Beginning to crate train your puppy can feel like an impossible task, but it doesn’t have to be. It can take weeks or even months to conquer the crate, but if you stay patient and persevere with it, you will reap the rewards…
The entire premise of buying your puppy a crate is to provide him or her with a safe, secure and positive space that is solely for your pet. This means you should never use the crate as a form of punishment.
Introducing your puppy to the crate
Much in the same way you wouldn’t appreciate being put in a crate without prior warning, your puppy will not like it either. It is important you gradually introduce your puppy to its crate, so as to allow him or her to build up a positive association with it.
Fill the crate with your puppy’s possessions such as its toys and any blankets and start by leaving treats in and around the crate so that your puppy will approach it voluntarily. Make their first impression of the crate a great one! During this initial training stage, never shut the crate door – keep it open at all times so your puppy does not feel restricted or trapped.
Another good way to make your puppy see the crate as a positive experience, is to feed them in the crate. Again, remember not to shut the door at this stage! You do not want to get ahead of yourself and rush the process. Patience is key in crate training.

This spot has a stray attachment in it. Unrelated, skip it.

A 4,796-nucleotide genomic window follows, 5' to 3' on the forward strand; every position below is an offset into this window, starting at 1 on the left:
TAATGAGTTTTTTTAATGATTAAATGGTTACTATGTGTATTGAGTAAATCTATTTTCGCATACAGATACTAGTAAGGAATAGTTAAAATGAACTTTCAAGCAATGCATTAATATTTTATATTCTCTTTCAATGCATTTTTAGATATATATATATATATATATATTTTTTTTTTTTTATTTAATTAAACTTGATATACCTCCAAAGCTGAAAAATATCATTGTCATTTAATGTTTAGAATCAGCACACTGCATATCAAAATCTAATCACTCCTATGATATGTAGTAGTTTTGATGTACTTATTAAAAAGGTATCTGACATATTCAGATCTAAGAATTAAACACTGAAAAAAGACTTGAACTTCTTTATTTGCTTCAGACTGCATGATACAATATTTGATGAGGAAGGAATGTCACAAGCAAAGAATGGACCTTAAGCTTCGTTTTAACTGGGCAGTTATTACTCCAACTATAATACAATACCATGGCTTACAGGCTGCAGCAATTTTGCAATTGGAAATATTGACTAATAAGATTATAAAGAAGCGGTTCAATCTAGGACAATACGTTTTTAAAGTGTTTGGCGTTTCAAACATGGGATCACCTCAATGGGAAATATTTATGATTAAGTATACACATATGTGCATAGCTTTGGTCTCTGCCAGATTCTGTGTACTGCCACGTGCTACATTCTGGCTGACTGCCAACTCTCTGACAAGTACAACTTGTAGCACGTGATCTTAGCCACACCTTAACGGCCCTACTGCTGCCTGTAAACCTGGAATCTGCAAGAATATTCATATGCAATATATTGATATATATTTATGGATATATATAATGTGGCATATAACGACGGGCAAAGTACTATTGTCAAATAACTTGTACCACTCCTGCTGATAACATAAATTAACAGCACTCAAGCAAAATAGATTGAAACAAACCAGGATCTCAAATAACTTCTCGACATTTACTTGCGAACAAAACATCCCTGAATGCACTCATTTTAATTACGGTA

Shutting the crate door
Once your puppy has built up a positive association with the crate and will go in voluntarily, now is the time to test the waters and try shutting the crate door. Close the door gently and feed your puppy a treat whilst they are inside. Don’t leave them shut inside for any longer than a minute or two at first, slowly increasing this time as you continue to train them.
Make sure you praise your puppy for using their crate, and ensure you leave the door to it open when you are not ‘actively training’ so that your puppy can choose to use it when he or she pleases. This element of freedom with the crate will show your puppy the crate is not to be feared and it will begin to symbolise safety and an area of respite and calm for them.
Don’t forget, crate training can take many months to master. However, eventually you will be able to leave your puppy in its crate for up to four hours at a time during the day and you can even make it his or her sleeping spot too!
- It is a good idea to crate train whilst your pet is still only a puppy as it can be very hard to train an older dog who is not used to confinement in your home.
- The crate needs to be a sufficient size. It should be big enough for your dog to stand up, turn around and stretch out when lying down.
If you have any more questions about crate training your new puppy, please don’t hesitate to get in touch with Alpha on 0844 800 2234, and one of the team will be more than happy to help you.